Fitness professionals are known to work hard around the clock to accommodate clients’ busy schedules with high-quality training sessions designed to improve muscular strength, muscular endurance, and/or cardiovascular endurance (depending on individual goals). However, regardless of how challenging these training sessions may be, many clients feel that they do not achieve their desired results regarding weight loss, body composition, and/or physical aesthetics. To analyze why this appears to be a common theme, let’s estimate that most clients typically budget time for just two or three 30 – 60-minute training sessions each week. Even the most dedicated clients who come in for four 60-minute sessions weekly, fitness is only accounting for 2.4% of the client’s hours in a given week.

What accounts for much more of a client’s time and energy balance? Their food and beverage intake. It is commonly spoken that weight loss/weight maintenance is “80% diet, 20% exercise.”

While it may be difficult to generalize such percentages to all individuals, the bottom line is clear: diet and exercise go hand-in-hand, and it is very difficult to maximize results from one in the absence of the other. Without credible dietary guidance to influence clients’ caloric intake, it is very difficult for most of them to achieve an optimal energy balance (calories in < calories out) and, therefore, to achieve many of their health-related goals.

Registered dietitians are currently regarded as the food and nutrition professionals. To become a registered dietitian (RD), one must complete the specific set of courses outlined by the Academy of Nutrition Dietetics (AND), complete the required internships outlined by AND, and pass the RD exam. Without going to school to become an RD, there are a number of accredited certifications that a personal trainer may obtain to become qualified to provide more detailed nutritional advice. Examples of such certifications include the International Sports Sciences Association (ISSA) Fitness Nutrition Certification and the American Council on Exercise (ACE) Fitness Nutrition Specialist certification. Courses associated with such certifications cover a variety of topics including food intake, digestion and absorption, energy metabolism, macro- and micronutrient requirements, collection and evaluation of clients’ dietary information, construction of individualized nutrition plans, and effective nutrition coaching strategies.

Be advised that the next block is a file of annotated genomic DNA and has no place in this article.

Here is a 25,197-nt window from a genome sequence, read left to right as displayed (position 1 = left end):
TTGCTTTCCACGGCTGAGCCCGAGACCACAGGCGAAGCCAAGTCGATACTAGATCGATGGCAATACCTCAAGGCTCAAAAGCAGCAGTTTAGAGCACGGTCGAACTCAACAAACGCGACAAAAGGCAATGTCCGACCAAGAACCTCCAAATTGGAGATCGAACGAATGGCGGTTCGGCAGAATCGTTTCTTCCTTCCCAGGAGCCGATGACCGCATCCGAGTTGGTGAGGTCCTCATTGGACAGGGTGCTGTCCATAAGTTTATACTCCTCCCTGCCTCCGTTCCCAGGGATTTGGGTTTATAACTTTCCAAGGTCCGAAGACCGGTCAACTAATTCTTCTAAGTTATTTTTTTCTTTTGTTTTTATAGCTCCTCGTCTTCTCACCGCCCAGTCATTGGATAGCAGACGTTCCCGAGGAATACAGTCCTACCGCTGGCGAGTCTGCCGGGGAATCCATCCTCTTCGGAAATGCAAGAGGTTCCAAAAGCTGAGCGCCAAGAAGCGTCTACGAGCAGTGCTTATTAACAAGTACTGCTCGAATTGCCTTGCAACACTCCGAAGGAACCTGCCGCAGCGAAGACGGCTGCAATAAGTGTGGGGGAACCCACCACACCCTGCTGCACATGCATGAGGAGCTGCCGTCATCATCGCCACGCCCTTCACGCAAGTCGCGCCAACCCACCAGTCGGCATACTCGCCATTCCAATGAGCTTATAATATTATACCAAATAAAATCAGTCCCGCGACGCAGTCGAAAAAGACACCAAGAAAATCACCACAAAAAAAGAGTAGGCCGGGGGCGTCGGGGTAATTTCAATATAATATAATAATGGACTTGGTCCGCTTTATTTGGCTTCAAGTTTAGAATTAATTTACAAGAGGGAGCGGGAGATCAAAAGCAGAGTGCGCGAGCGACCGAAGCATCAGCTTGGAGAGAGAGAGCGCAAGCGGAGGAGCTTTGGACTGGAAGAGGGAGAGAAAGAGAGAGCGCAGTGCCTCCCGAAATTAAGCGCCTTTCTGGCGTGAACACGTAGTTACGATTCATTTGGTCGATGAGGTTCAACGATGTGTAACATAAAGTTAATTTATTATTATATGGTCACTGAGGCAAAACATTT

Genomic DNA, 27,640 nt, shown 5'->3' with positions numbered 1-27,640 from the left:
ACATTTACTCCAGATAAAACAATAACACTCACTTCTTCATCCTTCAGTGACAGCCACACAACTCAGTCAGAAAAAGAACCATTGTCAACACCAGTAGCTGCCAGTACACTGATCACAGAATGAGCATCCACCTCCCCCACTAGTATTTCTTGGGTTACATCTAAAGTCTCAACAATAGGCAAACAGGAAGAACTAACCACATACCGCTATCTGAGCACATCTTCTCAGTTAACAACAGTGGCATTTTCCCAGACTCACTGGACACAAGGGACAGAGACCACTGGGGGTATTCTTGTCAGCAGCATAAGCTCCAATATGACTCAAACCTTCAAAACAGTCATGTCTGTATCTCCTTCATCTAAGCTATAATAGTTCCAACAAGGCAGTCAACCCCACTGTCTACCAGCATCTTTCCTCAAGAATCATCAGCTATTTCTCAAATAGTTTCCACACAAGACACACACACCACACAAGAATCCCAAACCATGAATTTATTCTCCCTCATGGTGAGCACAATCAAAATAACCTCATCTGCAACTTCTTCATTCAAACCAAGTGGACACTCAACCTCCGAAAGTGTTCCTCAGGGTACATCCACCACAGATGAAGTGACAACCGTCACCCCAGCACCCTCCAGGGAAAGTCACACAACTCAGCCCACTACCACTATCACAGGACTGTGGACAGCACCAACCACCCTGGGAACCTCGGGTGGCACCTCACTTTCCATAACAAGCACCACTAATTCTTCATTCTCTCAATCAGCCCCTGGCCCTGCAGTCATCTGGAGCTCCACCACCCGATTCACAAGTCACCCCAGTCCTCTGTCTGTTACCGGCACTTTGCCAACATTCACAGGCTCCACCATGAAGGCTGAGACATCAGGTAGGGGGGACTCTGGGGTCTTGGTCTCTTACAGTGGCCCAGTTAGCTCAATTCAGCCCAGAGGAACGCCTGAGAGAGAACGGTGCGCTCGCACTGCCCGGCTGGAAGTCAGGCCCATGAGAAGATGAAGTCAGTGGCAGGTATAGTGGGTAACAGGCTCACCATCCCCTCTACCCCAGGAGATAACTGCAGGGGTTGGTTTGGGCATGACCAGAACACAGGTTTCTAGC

Obtaining an accredited nutrition certification has the potential to raise the pay for a fitness professional by at least $6,000 annually. Not only can a nutrition certification broaden the horizon for services provided by a fitness professional, it also increases their quality of services across-the-board. With appropriate and accurate dietary guidance, clients are much more likely to achieve desired results. Not only does this motivate clients to stay committed and continue receiving fitness and dietary services, it also serves as a great advertising tool for other individuals considering such lifestyle changes. More existing clients achieving more goals and recruiting more new clients will undoubtedly translate to greater revenue and greater impact for any fitness professional.